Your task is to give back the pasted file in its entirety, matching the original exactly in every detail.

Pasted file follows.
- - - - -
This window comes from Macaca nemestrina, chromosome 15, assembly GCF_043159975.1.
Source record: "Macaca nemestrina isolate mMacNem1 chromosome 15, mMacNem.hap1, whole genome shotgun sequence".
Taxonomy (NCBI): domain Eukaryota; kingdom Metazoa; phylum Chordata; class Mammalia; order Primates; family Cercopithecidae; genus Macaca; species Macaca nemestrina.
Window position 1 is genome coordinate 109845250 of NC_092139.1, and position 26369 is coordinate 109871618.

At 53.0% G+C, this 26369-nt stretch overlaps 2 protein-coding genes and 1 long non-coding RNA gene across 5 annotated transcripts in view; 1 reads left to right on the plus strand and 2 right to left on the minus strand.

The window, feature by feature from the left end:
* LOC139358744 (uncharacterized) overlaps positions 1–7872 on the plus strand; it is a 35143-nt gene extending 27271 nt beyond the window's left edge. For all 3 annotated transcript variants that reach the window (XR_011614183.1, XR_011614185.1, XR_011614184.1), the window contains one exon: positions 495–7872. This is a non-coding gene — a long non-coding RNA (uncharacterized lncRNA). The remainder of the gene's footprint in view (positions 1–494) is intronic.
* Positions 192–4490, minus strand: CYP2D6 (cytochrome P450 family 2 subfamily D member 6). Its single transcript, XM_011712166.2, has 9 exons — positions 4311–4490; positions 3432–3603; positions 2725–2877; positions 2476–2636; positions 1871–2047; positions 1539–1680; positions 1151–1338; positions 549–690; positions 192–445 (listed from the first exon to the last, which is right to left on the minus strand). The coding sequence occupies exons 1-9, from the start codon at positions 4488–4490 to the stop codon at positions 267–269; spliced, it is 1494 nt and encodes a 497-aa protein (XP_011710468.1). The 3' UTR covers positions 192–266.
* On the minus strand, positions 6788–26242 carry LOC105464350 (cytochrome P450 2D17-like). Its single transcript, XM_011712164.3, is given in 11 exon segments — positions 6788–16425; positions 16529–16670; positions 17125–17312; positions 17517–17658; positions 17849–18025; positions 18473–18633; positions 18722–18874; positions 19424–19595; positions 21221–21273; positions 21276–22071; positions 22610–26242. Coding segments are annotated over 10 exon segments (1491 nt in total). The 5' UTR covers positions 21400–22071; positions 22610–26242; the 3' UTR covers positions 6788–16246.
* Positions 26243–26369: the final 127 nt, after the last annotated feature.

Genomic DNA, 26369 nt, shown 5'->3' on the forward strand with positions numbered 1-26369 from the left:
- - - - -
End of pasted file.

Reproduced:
This window comes from Macaca nemestrina, chromosome 15, assembly GCF_043159975.1.
Source record: "Macaca nemestrina isolate mMacNem1 chromosome 15, mMacNem.hap1, whole genome shotgun sequence".
Taxonomy (NCBI): domain Eukaryota; kingdom Metazoa; phylum Chordata; class Mammalia; order Primates; family Cercopithecidae; genus Macaca; species Macaca nemestrina.
Window position 1 is genome coordinate 109845250 of NC_092139.1, and position 26369 is coordinate 109871618.

At 53.0% G+C, this 26369-nt stretch overlaps 2 protein-coding genes and 1 long non-coding RNA gene across 5 annotated transcripts in view; 1 reads left to right on the plus strand and 2 right to left on the minus strand.

The window, feature by feature from the left end:
* LOC139358744 (uncharacterized) overlaps positions 1–7872 on the plus strand; it is a 35143-nt gene extending 27271 nt beyond the window's left edge. For all 3 annotated transcript variants that reach the window (XR_011614183.1, XR_011614185.1, XR_011614184.1), the window contains one exon: positions 495–7872. This is a non-coding gene — a long non-coding RNA (uncharacterized lncRNA). The remainder of the gene's footprint in view (positions 1–494) is intronic.
* Positions 192–4490, minus strand: CYP2D6 (cytochrome P450 family 2 subfamily D member 6). Its single transcript, XM_011712166.2, has 9 exons — positions 4311–4490; positions 3432–3603; positions 2725–2877; positions 2476–2636; positions 1871–2047; positions 1539–1680; positions 1151–1338; positions 549–690; positions 192–445 (listed from the first exon to the last, which is right to left on the minus strand). The coding sequence occupies exons 1-9, from the start codon at positions 4488–4490 to the stop codon at positions 267–269; spliced, it is 1494 nt and encodes a 497-aa protein (XP_011710468.1). The 3' UTR covers positions 192–266.
* On the minus strand, positions 6788–26242 carry LOC105464350 (cytochrome P450 2D17-like). Its single transcript, XM_011712164.3, is given in 11 exon segments — positions 6788–16425; positions 16529–16670; positions 17125–17312; positions 17517–17658; positions 17849–18025; positions 18473–18633; positions 18722–18874; positions 19424–19595; positions 21221–21273; positions 21276–22071; positions 22610–26242. Coding segments are annotated over 10 exon segments (1491 nt in total). The 5' UTR covers positions 21400–22071; positions 22610–26242; the 3' UTR covers positions 6788–16246.
* Positions 26243–26369: the final 127 nt, after the last annotated feature.

Genomic DNA, 26369 nt, shown 5'->3' on the forward strand with positions numbered 1-26369 from the left: